freedom of worship
The Catholic Church naturally has the right to preach Christ's Gospel to every creature by speech and by writing, and she has the right freely to worship God.
However, the Catholic Church admits the duty of the individual to follow his own conscience, and it would be unjust to force an external compliance that would be merely hypocritical.
The individual's interior con- viction is the important thing, and that cannot be reached by material force.
But such freedom of worship is not unlimited, and the most tolerant gov- ernments have from "time to time suppressed practises indulged in under the name of religion.
Thus, Great Britain forbade the suttee in India, and the United States suppressed Mormon polygamy.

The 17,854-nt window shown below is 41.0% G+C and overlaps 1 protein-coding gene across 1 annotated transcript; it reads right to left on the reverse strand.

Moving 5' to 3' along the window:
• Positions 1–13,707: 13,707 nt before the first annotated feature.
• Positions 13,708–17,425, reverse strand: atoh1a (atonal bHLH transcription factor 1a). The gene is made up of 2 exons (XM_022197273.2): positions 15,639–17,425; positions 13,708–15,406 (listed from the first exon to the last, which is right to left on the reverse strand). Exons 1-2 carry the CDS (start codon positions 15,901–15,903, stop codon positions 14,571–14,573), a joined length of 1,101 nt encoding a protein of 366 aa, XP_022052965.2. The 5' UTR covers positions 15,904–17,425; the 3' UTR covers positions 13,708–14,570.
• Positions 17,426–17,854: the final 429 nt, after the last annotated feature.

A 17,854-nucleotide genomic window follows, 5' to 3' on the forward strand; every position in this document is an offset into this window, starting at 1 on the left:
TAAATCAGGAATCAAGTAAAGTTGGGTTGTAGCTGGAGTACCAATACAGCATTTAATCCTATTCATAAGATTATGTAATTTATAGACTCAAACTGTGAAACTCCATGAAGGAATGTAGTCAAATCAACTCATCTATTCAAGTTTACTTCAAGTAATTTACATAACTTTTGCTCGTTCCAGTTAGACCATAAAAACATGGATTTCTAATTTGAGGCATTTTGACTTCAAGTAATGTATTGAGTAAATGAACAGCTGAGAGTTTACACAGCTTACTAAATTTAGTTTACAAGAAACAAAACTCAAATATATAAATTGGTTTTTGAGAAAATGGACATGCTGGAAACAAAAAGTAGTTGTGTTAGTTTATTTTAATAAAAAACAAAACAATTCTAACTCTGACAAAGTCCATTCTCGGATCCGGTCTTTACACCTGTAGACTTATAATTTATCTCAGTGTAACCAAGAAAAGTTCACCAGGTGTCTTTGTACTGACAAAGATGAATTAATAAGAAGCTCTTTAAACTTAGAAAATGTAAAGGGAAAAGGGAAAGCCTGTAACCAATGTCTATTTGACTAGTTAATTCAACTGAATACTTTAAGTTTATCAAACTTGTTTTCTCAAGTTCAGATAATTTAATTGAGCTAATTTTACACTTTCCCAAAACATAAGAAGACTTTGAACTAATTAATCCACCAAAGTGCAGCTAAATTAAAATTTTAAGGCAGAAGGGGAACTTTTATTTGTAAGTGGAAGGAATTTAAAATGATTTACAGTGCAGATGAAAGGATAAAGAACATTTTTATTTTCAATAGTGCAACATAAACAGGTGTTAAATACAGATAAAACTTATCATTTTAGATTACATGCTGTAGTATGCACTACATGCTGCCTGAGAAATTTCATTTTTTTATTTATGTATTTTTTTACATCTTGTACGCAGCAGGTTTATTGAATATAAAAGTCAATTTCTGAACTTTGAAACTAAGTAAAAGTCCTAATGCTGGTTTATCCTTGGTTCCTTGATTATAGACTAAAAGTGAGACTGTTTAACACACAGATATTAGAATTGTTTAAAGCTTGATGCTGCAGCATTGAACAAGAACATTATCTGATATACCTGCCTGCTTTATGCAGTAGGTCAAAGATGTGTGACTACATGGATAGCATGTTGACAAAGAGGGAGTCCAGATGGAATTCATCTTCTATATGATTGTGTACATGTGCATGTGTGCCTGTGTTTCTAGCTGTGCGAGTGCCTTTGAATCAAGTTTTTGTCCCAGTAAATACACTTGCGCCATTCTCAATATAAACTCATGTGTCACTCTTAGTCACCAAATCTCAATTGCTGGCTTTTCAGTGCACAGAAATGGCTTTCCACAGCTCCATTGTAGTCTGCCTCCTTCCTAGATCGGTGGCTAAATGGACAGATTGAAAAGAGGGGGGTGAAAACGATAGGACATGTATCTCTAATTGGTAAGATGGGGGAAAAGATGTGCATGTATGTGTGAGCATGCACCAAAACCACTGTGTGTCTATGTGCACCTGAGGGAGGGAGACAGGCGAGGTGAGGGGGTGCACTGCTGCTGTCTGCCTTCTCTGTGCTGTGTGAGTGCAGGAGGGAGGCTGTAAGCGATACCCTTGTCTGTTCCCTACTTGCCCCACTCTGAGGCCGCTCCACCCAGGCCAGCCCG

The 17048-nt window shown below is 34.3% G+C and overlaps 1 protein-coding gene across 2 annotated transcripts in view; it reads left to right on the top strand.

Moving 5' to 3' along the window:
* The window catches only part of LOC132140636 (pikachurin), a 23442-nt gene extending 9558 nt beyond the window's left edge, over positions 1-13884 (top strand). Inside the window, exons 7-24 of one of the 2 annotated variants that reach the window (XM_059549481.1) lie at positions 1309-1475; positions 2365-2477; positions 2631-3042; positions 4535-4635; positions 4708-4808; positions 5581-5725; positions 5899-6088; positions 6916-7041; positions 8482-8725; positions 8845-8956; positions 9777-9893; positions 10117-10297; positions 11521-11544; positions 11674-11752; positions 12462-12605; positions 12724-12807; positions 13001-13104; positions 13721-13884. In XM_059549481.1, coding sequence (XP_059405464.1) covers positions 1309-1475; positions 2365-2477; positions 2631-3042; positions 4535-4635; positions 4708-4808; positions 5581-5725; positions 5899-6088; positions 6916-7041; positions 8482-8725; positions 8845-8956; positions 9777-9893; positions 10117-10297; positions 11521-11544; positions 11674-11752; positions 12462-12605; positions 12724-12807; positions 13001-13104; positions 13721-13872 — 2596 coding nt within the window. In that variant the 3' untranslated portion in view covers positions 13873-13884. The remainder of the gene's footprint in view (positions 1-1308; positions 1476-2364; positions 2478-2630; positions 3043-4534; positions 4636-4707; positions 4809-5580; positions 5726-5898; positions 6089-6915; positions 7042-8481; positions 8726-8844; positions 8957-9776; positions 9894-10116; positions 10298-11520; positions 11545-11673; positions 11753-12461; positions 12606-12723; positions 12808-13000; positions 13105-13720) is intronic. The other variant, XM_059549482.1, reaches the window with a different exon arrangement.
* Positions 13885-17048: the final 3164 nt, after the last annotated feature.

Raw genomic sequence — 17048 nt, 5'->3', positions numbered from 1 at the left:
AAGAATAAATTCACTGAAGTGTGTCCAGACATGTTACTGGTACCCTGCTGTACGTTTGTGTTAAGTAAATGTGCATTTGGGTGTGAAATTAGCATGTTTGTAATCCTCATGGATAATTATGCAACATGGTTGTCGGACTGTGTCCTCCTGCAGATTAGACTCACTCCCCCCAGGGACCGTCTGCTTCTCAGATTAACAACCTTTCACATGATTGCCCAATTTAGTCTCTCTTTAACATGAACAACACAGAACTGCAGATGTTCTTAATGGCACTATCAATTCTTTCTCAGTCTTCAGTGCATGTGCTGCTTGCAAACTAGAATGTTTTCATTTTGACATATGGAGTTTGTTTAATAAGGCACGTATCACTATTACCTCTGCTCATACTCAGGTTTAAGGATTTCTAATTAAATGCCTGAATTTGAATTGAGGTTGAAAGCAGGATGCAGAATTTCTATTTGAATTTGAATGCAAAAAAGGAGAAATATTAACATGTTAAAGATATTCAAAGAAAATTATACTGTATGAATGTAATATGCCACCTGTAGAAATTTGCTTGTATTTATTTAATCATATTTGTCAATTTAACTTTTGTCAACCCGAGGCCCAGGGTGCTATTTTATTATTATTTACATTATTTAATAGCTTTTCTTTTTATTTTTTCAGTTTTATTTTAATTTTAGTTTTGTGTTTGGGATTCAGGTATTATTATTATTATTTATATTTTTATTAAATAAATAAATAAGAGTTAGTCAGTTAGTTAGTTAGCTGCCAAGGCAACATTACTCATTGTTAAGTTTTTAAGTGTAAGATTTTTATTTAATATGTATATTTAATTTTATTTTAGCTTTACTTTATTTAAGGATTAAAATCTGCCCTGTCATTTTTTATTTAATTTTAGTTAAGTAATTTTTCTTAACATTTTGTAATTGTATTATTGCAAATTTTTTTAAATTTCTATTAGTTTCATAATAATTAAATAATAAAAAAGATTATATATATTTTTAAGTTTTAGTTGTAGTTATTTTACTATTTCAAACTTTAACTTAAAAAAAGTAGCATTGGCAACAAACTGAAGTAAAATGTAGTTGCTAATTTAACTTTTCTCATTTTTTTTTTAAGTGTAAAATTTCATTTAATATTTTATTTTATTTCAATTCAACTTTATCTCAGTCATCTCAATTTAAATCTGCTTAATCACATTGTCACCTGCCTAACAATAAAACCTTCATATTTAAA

In the past, Protestant countries have proscribed Catholic worship, and Catholic countries have proscribed Protestant worship.
It is difficult for us now to see the justification of such measures, but it is probably true that at one time in Europe to have had any large number of Protestants in a Catholic country, or vice versa, would have endangered the civil peace.
Religion and politics were unfortunately inextricably mixed.
Church and State were so united that disloyalty to one was disloyalty to the other.
One could not be a heretic without being a traitor.
It is to be hoped that we have progressed beyond such a condition.
New Catholic Dictionary